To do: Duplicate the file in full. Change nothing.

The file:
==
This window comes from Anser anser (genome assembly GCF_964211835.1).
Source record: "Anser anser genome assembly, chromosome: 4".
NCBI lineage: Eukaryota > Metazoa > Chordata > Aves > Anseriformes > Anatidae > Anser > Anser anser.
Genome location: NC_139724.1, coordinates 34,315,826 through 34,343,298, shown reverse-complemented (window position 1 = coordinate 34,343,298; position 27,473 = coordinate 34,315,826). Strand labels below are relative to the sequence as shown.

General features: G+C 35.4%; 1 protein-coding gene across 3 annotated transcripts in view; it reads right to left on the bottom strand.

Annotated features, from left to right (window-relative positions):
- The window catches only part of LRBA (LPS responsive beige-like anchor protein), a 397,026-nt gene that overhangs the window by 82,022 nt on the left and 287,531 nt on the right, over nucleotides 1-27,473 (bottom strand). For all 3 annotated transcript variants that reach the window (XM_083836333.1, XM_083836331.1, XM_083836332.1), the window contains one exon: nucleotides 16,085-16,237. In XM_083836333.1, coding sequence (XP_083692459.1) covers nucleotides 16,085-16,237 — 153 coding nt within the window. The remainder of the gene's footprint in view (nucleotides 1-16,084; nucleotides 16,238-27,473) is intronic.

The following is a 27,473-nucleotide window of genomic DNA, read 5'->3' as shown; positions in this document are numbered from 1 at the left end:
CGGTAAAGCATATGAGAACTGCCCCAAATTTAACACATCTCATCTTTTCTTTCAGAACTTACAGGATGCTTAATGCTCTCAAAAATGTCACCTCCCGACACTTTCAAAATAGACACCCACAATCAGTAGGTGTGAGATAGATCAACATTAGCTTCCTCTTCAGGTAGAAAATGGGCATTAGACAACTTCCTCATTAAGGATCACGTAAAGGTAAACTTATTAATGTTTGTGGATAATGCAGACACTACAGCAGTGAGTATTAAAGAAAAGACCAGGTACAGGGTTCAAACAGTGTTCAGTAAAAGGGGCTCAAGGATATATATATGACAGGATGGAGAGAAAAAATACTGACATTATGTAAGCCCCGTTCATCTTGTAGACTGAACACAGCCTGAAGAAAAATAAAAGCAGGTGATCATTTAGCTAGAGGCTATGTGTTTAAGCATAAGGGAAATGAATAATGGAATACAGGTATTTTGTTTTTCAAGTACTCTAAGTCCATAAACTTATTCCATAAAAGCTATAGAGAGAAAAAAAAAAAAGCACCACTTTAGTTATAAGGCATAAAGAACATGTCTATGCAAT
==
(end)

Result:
This window comes from Anser anser (genome assembly GCF_964211835.1).
Source record: "Anser anser genome assembly, chromosome: 4".
NCBI lineage: Eukaryota > Metazoa > Chordata > Aves > Anseriformes > Anatidae > Anser > Anser anser.
Genome location: NC_139724.1, coordinates 34,315,826 through 34,343,298, shown reverse-complemented (window position 1 = coordinate 34,343,298; position 27,473 = coordinate 34,315,826). Strand labels below are relative to the sequence as shown.

General features: G+C 35.4%; 1 protein-coding gene across 3 annotated transcripts in view; it reads right to left on the bottom strand.

Annotated features, from left to right (window-relative positions):
- The window catches only part of LRBA (LPS responsive beige-like anchor protein), a 397,026-nt gene that overhangs the window by 82,022 nt on the left and 287,531 nt on the right, over nucleotides 1-27,473 (bottom strand). For all 3 annotated transcript variants that reach the window (XM_083836333.1, XM_083836331.1, XM_083836332.1), the window contains one exon: nucleotides 16,085-16,237. In XM_083836333.1, coding sequence (XP_083692459.1) covers nucleotides 16,085-16,237 — 153 coding nt within the window. The remainder of the gene's footprint in view (nucleotides 1-16,084; nucleotides 16,238-27,473) is intronic.

The following is a 27,473-nucleotide window of genomic DNA, read 5'->3' as shown; positions in this document are numbered from 1 at the left end:
CGGTAAAGCATATGAGAACTGCCCCAAATTTAACACATCTCATCTTTTCTTTCAGAACTTACAGGATGCTTAATGCTCTCAAAAATGTCACCTCCCGACACTTTCAAAATAGACACCCACAATCAGTAGGTGTGAGATAGATCAACATTAGCTTCCTCTTCAGGTAGAAAATGGGCATTAGACAACTTCCTCATTAAGGATCACGTAAAGGTAAACTTATTAATGTTTGTGGATAATGCAGACACTACAGCAGTGAGTATTAAAGAAAAGACCAGGTACAGGGTTCAAACAGTGTTCAGTAAAAGGGGCTCAAGGATATATATATGACAGGATGGAGAGAAAAAATACTGACATTATGTAAGCCCCGTTCATCTTGTAGACTGAACACAGCCTGAAGAAAAATAAAAGCAGGTGATCATTTAGCTAGAGGCTATGTGTTTAAGCATAAGGGAAATGAATAATGGAATACAGGTATTTTGTTTTTCAAGTACTCTAAGTCCATAAACTTATTCCATAAAAGCTATAGAGAGAAAAAAAAAAAAGCACCACTTTAGTTATAAGGCATAAAGAACATGTCTATGCAAT